You are here
Home > Cars > The 2018 Jaguar E-PACE SUV is not what you think it is

The 2018 Jaguar E-PACE SUV is not what you think it is

Jaguar has taken the wraps off the 2018 E-PACE, it’s latest SUV, but despite what the name would seem to imply this isn’t the company’s hotly-anticipated electric crossover. Instead, the E-PACE is the automaker’s new compact SUV, a smaller option alongside the F-PACE. If you want full electric, you’ll have to wait for the I-PACE EV that’s due in 2018.

Instead, the E-PACE will be offered with petrol engines only in Mzansi. Two versions will be available, each based on the company’s 2.0-liter turbocharged Ingenium petrol engine. The entry-level car will have 183kW at 5,500 rpm, and 365Nm. of torque from 1,200 rpm. It’ll do 0-100 kmh in 6.6 seconds, and have a top speed of 230 kmh.

The E-PACE R-DYNAMIC, meanwhile, while coax 200kW and 400Nm. of torque from the engine. That’ll be good for a 0-100 kmh time of 5.9 seconds, with a top speed slightly increased to 240 kmh. Both have a ZF 9-speed automatic transmission and are all-wheel drive as standard.

Whatever the powertrain, it’s an eminently sensible model for Jaguar to launch. The crossover and SUV space is the main point of growth in the auto industry right now, far more popular than the sedan and relative niche coupe and convertible spaces that Jaguar traditionally played in. The F-PACE SUV has been a rising star in the automaker’s line-up, meanwhile, seeing a warm reception alongside its Land Rover and Range Rover siblings.

R_Dynamic_Studio_05_v7

The design calls heavily on the F-PACE, with short overhangs and a distinctive side profile. Big creases in the fenders and oversized rear haunches borrow from the F-TYPE coupe, as do the LED headlamps. S-model and above trims get J-blade daytime running lights, while the rear lamps are LED as standard.

Eleven exterior colors are offered, with the roof body-colored by default. Alternatively, Jaguar will offer a black roof or a fixed panoramic glass roof. 21-inch wheels will be optional, and there’ll be either polished or satin chrome side fender vents, depending on whether you go for E-PACE or E-PACE R-Dynamic trims. Jaguar says the tailpipes – sprouting from within the rear valance – are inspired by jet engines, while the bold front grille is 3D-chamfered.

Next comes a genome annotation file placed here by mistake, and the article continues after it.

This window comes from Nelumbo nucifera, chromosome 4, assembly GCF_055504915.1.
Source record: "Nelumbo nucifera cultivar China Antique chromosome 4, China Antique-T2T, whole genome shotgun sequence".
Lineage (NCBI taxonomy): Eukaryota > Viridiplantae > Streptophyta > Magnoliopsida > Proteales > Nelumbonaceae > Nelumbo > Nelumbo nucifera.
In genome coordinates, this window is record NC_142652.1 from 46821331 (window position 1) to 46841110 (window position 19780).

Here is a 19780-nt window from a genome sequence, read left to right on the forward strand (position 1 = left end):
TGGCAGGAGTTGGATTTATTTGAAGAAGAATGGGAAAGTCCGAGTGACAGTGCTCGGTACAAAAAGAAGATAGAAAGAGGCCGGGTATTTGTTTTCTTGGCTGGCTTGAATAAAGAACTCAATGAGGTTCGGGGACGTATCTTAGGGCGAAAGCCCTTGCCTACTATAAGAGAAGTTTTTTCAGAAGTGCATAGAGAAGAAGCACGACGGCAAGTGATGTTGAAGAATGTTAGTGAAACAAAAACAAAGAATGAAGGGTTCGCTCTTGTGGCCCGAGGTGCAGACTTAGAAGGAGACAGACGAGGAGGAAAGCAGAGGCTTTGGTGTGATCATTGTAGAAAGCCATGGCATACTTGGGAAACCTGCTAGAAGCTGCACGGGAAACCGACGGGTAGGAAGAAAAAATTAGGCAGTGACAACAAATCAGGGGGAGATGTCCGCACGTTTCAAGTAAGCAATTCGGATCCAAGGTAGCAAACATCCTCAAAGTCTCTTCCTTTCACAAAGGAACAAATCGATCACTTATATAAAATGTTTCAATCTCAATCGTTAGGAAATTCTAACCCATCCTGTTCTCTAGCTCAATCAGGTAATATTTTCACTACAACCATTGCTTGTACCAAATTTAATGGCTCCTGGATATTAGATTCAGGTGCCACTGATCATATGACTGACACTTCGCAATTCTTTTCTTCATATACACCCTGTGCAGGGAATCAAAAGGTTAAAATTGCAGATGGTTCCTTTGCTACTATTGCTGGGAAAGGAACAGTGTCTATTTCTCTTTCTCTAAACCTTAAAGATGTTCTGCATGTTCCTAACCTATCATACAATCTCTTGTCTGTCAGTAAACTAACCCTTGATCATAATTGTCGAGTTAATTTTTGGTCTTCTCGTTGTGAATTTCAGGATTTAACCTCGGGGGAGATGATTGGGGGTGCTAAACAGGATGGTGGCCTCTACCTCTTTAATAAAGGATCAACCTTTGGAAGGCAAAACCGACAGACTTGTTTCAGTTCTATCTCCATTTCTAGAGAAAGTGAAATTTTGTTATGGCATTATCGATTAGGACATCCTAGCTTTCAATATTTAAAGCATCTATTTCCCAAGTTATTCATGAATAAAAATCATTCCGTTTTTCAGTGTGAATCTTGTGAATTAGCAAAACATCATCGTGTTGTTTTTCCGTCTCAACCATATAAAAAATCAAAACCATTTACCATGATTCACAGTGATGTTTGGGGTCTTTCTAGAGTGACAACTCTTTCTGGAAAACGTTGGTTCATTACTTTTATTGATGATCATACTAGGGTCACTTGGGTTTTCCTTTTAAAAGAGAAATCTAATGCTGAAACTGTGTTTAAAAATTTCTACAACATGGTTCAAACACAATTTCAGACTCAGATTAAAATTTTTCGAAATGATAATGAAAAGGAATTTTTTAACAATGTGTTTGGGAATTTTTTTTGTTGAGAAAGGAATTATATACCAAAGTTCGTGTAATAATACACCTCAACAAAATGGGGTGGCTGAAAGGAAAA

Inside, Jaguar’s wraparound dashboard splits the front space between driver and passenger. There’s more satin chrome and leather, Jaguar eschewing the wood it might traditionally have opted for, while contrast stitching lifts the leather on the seats, steering wheel, and gear shifter. The dashboard gets a 10-inch touchscreen and Jaguar’s Touch Pro infotainment system, while the E-PACE can optionally be outfitted with a 12.3-inch digital display for the driver’s instrumentation, along with a color head-up display. 4G LTE with a WiFi hotspot for up to eight devices is standard on the S, SE, and HSE cars.

First out the gate will be the E-PACE First Edition. That’ll have the 246 HP engine along with a choice of three colors – including, exclusively at first, Caldera Red – and 20-inch satin grey wheels. Windsor leather in ebony with red contrast stitching indoors will be joined with a panoramic glass roof and LED ambient lighting.

Whichever model you opt for, there’s Integral Link rear suspension and a special hollow-cast aluminum front suspension design to keep weight down. Jaguar claims the overall feel is the driving experience of a sedan but with an SUV driving position. Optional is the Configurable Dynamics package, which offers settings for throttle and steering response, transmission shift speed, and, if fitted, the Adaptive Dynamics suspension. The latter has continuously variable dampers that adjust every 10 milliseconds.

As for the AWD, the regular system can push almost full power to the front or the rear depending on grip conditions. An Active Driveline system on the more powerful version does the same, but can also send power solely to the front wheels during steady cruising. At the rear, two independent electronically-controlled wet-plate crutches can send up to 100-percent of the torque to either of the wheels in 100 milliseconds. That accompanies brake-based torque vectoring.

 

Papi Mabele
Tech enthusiast at heart. Lover of all things digital. Papi is the founder of SA Vibe and has been sharing his love for gadgetry since 2010. Papi sees no need for wearable tech in his busy schedule and considers the Xbox One as non existant. He may come across as bias at times, and still holds a grudge at BlackBerry for creating the 8520.
http://www.savibeza.co.za
Top